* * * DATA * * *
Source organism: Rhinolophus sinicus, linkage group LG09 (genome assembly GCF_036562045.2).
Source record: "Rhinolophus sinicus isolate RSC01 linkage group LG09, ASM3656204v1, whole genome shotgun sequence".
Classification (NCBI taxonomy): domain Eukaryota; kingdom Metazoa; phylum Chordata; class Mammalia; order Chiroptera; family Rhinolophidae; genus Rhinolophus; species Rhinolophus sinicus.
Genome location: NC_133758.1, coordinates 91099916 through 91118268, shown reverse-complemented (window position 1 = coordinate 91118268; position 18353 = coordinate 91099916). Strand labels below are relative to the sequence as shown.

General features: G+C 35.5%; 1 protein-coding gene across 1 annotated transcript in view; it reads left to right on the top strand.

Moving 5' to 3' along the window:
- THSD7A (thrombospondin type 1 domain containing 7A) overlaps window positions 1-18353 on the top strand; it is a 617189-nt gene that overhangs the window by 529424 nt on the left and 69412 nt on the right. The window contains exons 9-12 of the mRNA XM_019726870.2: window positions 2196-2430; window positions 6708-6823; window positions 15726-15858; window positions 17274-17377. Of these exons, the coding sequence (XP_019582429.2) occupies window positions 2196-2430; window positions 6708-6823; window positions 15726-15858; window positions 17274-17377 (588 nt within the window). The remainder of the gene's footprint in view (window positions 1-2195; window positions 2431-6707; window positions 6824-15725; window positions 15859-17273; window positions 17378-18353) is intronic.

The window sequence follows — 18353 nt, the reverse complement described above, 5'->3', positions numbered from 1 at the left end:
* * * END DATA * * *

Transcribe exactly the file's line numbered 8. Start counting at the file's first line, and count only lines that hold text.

The window sequence follows — 18353 nt, the reverse complement described above, 5'->3', positions numbered from 1 at the left end: